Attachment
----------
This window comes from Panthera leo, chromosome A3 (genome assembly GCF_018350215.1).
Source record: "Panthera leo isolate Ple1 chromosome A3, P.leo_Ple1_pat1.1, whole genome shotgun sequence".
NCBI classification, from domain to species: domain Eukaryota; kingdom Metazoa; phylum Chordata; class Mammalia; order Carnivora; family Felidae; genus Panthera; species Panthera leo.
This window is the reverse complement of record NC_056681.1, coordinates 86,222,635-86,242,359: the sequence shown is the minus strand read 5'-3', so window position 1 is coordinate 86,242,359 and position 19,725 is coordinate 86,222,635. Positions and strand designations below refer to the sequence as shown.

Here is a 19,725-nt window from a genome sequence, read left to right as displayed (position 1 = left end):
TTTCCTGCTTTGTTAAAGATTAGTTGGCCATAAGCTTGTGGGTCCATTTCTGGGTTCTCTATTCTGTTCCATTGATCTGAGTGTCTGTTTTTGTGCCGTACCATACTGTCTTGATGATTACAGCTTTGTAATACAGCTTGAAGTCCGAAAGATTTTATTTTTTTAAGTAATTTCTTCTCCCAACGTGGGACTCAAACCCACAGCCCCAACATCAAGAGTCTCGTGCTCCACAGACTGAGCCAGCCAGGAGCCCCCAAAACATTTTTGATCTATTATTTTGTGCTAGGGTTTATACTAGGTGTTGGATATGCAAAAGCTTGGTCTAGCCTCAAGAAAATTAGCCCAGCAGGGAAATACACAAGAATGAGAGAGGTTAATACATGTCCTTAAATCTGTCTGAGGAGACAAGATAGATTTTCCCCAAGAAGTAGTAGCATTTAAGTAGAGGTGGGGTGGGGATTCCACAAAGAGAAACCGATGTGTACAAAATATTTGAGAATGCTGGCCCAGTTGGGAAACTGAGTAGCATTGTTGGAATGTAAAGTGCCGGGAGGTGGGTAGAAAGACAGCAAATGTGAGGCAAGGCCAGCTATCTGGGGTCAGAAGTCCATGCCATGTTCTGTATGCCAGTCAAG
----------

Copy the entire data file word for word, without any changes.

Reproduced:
This window comes from Panthera leo, chromosome A3 (genome assembly GCF_018350215.1).
Source record: "Panthera leo isolate Ple1 chromosome A3, P.leo_Ple1_pat1.1, whole genome shotgun sequence".
NCBI classification, from domain to species: domain Eukaryota; kingdom Metazoa; phylum Chordata; class Mammalia; order Carnivora; family Felidae; genus Panthera; species Panthera leo.
This window is the reverse complement of record NC_056681.1, coordinates 86,222,635-86,242,359: the sequence shown is the minus strand read 5'-3', so window position 1 is coordinate 86,242,359 and position 19,725 is coordinate 86,222,635. Positions and strand designations below refer to the sequence as shown.

Here is a 19,725-nt window from a genome sequence, read left to right as displayed (position 1 = left end):
TTTCCTGCTTTGTTAAAGATTAGTTGGCCATAAGCTTGTGGGTCCATTTCTGGGTTCTCTATTCTGTTCCATTGATCTGAGTGTCTGTTTTTGTGCCGTACCATACTGTCTTGATGATTACAGCTTTGTAATACAGCTTGAAGTCCGAAAGATTTTATTTTTTTAAGTAATTTCTTCTCCCAACGTGGGACTCAAACCCACAGCCCCAACATCAAGAGTCTCGTGCTCCACAGACTGAGCCAGCCAGGAGCCCCCAAAACATTTTTGATCTATTATTTTGTGCTAGGGTTTATACTAGGTGTTGGATATGCAAAAGCTTGGTCTAGCCTCAAGAAAATTAGCCCAGCAGGGAAATACACAAGAATGAGAGAGGTTAATACATGTCCTTAAATCTGTCTGAGGAGACAAGATAGATTTTCCCCAAGAAGTAGTAGCATTTAAGTAGAGGTGGGGTGGGGATTCCACAAAGAGAAACCGATGTGTACAAAATATTTGAGAATGCTGGCCCAGTTGGGAAACTGAGTAGCATTGTTGGAATGTAAAGTGCCGGGAGGTGGGTAGAAAGACAGCAAATGTGAGGCAAGGCCAGCTATCTGGGGTCAGAAGTCCATGCCATGTTCTGTATGCCAGTCAAG